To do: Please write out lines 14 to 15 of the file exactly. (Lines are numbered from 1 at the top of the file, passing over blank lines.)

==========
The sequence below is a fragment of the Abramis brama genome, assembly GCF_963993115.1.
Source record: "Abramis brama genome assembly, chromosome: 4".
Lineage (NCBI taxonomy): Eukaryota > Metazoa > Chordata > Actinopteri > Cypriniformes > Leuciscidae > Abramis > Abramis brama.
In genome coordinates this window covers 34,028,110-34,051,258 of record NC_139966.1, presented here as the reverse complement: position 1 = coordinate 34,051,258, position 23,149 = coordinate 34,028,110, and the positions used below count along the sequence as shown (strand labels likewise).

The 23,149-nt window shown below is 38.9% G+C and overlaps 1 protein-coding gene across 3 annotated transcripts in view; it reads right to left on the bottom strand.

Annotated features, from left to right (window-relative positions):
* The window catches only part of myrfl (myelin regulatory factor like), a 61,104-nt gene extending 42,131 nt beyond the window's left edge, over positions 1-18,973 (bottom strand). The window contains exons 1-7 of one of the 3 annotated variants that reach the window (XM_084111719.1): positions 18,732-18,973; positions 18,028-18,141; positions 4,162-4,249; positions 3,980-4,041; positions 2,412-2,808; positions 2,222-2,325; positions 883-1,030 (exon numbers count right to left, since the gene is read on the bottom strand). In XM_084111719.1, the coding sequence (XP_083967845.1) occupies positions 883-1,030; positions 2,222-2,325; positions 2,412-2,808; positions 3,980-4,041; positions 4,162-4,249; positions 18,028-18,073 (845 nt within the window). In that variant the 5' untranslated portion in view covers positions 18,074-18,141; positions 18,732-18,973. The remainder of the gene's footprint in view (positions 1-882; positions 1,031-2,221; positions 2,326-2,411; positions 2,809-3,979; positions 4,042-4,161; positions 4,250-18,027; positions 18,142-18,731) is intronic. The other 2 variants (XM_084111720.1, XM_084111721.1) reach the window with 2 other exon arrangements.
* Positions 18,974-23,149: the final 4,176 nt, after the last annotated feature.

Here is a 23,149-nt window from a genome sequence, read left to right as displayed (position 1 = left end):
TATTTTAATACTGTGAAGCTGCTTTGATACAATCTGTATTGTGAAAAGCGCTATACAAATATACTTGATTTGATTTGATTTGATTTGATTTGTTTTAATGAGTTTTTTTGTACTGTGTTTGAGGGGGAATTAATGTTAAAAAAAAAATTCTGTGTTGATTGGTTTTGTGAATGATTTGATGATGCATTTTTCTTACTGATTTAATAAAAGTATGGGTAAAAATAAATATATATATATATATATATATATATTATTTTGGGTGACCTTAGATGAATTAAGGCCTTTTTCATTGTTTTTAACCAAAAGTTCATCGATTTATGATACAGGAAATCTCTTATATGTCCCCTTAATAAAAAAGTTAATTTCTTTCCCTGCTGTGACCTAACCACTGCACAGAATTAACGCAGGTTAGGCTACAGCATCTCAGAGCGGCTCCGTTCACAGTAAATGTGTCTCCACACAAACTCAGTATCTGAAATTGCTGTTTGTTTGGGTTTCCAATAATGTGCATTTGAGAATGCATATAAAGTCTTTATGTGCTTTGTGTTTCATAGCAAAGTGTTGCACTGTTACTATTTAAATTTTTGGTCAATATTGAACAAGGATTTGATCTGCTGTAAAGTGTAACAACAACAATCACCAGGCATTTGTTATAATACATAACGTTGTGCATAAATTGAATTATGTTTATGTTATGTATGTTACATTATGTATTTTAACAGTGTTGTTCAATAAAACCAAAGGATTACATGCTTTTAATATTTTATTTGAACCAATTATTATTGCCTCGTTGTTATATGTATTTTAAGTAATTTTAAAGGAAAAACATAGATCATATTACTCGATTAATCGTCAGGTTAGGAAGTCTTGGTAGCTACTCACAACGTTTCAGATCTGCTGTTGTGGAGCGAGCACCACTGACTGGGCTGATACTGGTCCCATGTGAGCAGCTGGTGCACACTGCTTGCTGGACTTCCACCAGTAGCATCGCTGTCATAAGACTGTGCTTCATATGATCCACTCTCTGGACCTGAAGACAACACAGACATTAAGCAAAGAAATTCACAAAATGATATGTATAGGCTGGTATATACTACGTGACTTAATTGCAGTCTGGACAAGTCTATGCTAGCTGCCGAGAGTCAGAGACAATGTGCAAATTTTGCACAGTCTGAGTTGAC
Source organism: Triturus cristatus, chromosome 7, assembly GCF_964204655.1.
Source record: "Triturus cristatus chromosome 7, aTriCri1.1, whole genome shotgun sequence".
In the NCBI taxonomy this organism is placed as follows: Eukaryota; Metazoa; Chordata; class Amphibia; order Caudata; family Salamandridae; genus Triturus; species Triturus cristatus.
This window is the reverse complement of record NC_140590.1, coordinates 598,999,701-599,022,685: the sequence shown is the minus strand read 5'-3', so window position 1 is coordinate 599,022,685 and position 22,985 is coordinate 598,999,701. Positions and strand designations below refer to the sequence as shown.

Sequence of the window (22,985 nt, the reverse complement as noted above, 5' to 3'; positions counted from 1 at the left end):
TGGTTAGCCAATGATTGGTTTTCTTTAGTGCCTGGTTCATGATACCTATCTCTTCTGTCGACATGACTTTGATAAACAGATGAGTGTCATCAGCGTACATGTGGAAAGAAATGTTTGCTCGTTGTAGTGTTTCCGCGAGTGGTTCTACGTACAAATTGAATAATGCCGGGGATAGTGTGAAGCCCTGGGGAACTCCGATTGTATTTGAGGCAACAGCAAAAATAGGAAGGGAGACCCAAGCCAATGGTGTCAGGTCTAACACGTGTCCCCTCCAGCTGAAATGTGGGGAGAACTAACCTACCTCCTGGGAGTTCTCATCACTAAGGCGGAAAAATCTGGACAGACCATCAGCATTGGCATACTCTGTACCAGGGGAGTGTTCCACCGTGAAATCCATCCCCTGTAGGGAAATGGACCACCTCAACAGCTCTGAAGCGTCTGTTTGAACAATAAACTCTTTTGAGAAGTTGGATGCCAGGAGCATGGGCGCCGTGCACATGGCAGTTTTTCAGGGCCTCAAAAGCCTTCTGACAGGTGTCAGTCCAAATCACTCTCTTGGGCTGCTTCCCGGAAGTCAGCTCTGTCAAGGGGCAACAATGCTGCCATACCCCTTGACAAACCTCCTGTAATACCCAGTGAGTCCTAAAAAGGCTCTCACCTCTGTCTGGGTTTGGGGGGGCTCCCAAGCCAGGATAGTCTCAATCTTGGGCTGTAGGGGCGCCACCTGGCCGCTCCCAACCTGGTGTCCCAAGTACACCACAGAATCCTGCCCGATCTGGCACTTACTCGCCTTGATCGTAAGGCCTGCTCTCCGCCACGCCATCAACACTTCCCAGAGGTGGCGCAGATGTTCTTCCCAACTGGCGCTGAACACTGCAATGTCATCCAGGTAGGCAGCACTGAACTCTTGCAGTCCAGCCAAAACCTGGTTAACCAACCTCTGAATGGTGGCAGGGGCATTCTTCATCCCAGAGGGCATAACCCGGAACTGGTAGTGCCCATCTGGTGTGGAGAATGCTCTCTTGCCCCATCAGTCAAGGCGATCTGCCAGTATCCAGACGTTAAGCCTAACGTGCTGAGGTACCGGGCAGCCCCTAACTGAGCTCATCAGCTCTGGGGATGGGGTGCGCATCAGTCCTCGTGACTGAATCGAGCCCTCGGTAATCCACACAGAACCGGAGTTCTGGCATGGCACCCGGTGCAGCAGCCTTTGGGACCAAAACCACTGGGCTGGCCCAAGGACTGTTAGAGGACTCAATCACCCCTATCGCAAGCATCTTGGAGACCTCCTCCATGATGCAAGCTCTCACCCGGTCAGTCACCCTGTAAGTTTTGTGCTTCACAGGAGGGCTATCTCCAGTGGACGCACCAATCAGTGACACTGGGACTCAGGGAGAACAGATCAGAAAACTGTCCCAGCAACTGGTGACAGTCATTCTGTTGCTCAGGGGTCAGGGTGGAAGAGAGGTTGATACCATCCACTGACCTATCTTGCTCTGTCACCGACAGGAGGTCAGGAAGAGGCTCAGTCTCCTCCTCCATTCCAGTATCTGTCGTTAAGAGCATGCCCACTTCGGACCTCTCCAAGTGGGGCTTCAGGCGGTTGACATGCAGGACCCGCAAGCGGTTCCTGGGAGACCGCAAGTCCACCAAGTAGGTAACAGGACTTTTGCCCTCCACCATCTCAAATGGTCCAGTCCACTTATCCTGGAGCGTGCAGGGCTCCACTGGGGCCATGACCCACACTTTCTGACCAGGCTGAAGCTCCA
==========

This window is the reverse complement of record NC_140590.1, coordinates 598,999,701-599,022,685: the sequence shown is the minus strand read 5'-3', so window position 1 is coordinate 599,022,685 and position 22,985 is coordinate 598,999,701. Positions and strand designations below refer to the sequence as shown.

Sequence of the window (22,985 nt, the reverse complement as noted above, 5' to 3'; positions counted from 1 at the left end):